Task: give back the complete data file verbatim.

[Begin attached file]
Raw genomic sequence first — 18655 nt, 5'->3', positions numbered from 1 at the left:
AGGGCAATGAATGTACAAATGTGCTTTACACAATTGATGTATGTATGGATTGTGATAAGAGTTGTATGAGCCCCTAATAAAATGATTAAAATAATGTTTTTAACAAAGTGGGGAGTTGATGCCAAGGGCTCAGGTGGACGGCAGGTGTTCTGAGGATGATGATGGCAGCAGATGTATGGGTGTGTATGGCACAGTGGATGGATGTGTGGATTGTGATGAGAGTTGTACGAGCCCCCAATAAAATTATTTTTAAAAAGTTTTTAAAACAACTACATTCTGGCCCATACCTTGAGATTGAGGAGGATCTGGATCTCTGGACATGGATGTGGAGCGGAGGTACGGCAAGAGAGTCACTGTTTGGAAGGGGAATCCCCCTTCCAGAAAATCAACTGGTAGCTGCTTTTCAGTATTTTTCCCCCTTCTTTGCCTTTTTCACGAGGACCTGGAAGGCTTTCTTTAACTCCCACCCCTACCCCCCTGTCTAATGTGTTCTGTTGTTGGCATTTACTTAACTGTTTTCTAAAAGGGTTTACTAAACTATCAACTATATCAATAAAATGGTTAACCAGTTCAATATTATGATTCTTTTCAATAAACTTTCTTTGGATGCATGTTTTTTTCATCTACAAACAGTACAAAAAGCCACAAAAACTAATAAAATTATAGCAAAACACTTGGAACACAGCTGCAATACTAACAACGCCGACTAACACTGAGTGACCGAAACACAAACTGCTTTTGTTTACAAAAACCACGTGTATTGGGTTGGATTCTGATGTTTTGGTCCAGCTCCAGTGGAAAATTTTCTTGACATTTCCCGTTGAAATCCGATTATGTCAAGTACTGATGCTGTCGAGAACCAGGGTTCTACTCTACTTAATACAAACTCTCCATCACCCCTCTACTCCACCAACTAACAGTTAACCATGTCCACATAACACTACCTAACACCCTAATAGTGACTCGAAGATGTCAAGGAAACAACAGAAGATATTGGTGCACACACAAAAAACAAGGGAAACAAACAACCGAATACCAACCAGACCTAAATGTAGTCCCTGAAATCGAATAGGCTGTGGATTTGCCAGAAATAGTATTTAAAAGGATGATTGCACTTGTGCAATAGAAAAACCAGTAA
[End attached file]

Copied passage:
Raw genomic sequence first — 18655 nt, 5'->3', positions numbered from 1 at the left:
AGGGCAATGAATGTACAAATGTGCTTTACACAATTGATGTATGTATGGATTGTGATAAGAGTTGTATGAGCCCCTAATAAAATGATTAAAATAATGTTTTTAACAAAGTGGGGAGTTGATGCCAAGGGCTCAGGTGGACGGCAGGTGTTCTGAGGATGATGATGGCAGCAGATGTATGGGTGTGTATGGCACAGTGGATGGATGTGTGGATTGTGATGAGAGTTGTACGAGCCCCCAATAAAATTATTTTTAAAAAGTTTTTAAAACAACTACATTCTGGCCCATACCTTGAGATTGAGGAGGATCTGGATCTCTGGACATGGATGTGGAGCGGAGGTACGGCAAGAGAGTCACTGTTTGGAAGGGGAATCCCCCTTCCAGAAAATCAACTGGTAGCTGCTTTTCAGTATTTTTCCCCCTTCTTTGCCTTTTTCACGAGGACCTGGAAGGCTTTCTTTAACTCCCACCCCTACCCCCCTGTCTAATGTGTTCTGTTGTTGGCATTTACTTAACTGTTTTCTAAAAGGGTTTACTAAACTATCAACTATATCAATAAAATGGTTAACCAGTTCAATATTATGATTCTTTTCAATAAACTTTCTTTGGATGCATGTTTTTTTCATCTACAAACAGTACAAAAAGCCACAAAAACTAATAAAATTATAGCAAAACACTTGGAACACAGCTGCAATACTAACAACGCCGACTAACACTGAGTGACCGAAACACAAACTGCTTTTGTTTACAAAAACCACGTGTATTGGGTTGGATTCTGATGTTTTGGTCCAGCTCCAGTGGAAAATTTTCTTGACATTTCCCGTTGAAATCCGATTATGTCAAGTACTGATGCTGTCGAGAACCAGGGTTCTACTCTACTTAATACAAACTCTCCATCACCCCTCTACTCCACCAACTAACAGTTAACCATGTCCACATAACACTACCTAACACCCTAATAGTGACTCGAAGATGTCAAGGAAACAACAGAAGATATTGGTGCACACACAAAAAACAAGGGAAACAAACAACCGAATACCAACCAGACCTAAATGTAGTCCCTGAAATCGAATAGGCTGTGGATTTGCCAGAAATAGTATTTAAAAGGATGATTGCACTTGTGCAATAGAAAAACCAGTAA